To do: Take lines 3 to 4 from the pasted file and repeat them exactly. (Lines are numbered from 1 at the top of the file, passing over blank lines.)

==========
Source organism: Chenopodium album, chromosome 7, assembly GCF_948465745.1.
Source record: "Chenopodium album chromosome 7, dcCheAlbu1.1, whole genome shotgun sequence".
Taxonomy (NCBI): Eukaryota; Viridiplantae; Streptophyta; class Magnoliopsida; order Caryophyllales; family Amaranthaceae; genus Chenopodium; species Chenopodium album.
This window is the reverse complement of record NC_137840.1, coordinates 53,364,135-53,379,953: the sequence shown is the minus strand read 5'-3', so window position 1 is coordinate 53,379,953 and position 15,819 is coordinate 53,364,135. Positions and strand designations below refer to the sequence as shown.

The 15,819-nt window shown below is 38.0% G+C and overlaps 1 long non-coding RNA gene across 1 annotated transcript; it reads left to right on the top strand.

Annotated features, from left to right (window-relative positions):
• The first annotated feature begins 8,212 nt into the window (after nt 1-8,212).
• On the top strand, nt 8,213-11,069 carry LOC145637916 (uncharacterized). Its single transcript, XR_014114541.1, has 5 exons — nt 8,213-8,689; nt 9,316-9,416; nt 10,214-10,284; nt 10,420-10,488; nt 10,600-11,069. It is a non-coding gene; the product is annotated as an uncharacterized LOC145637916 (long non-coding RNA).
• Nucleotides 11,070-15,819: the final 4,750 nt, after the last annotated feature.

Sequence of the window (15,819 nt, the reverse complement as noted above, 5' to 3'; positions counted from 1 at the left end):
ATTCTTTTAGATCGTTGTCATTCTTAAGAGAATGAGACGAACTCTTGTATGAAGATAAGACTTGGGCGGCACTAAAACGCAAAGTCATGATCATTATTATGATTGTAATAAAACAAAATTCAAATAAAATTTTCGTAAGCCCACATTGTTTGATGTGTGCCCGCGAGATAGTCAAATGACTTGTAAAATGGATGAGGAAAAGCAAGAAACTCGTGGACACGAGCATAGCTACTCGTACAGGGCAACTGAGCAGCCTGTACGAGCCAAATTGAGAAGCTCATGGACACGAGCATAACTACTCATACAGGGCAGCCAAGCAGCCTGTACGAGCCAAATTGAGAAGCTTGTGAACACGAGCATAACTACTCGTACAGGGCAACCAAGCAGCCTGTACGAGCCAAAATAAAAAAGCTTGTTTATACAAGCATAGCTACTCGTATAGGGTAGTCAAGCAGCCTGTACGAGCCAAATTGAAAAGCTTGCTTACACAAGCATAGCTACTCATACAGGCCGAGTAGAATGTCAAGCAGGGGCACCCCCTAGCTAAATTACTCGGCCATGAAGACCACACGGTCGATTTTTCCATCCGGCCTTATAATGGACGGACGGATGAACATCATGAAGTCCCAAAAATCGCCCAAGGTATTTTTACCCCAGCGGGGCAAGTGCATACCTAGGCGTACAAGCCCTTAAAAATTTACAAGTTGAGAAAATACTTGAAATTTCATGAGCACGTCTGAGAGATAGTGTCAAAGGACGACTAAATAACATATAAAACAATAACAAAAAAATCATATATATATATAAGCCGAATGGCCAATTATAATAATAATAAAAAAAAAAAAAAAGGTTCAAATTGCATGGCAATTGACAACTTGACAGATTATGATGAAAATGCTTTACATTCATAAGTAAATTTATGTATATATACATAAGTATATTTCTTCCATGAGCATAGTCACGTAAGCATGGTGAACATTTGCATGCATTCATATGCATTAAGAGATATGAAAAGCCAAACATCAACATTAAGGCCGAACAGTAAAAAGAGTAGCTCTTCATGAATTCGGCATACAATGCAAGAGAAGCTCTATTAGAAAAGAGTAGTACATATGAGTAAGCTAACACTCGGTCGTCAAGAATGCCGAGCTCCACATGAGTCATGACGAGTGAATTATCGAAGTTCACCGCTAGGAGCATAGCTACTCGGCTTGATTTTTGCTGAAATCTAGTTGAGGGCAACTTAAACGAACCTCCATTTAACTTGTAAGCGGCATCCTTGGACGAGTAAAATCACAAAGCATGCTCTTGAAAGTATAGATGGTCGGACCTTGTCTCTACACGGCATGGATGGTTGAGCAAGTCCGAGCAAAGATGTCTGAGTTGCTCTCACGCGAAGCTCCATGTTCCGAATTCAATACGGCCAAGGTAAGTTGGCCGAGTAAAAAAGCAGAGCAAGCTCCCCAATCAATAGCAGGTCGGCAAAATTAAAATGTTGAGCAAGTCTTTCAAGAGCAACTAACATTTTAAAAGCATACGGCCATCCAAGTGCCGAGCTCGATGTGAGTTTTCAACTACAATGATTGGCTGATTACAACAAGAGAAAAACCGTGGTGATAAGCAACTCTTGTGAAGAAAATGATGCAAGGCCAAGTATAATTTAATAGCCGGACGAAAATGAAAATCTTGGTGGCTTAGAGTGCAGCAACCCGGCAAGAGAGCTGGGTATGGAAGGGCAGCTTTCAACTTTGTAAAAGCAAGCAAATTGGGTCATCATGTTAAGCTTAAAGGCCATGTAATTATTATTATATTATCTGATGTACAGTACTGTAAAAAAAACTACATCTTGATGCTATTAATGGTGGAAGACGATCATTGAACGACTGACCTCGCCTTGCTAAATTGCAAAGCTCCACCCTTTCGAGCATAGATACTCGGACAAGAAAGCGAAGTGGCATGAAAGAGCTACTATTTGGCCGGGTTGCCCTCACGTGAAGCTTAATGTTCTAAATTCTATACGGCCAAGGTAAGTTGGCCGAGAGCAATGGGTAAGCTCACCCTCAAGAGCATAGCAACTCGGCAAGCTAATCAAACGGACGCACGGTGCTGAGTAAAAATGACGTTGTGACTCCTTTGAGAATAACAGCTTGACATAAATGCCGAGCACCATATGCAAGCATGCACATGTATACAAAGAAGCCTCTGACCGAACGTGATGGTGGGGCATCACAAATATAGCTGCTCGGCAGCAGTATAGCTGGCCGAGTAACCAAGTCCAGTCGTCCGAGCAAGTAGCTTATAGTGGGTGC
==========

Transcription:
Taxonomy (NCBI): Eukaryota; Viridiplantae; Streptophyta; class Magnoliopsida; order Caryophyllales; family Amaranthaceae; genus Chenopodium; species Chenopodium album.
This window is the reverse complement of record NC_137840.1, coordinates 53,364,135-53,379,953: the sequence shown is the minus strand read 5'-3', so window position 1 is coordinate 53,379,953 and position 15,819 is coordinate 53,364,135. Positions and strand designations below refer to the sequence as shown.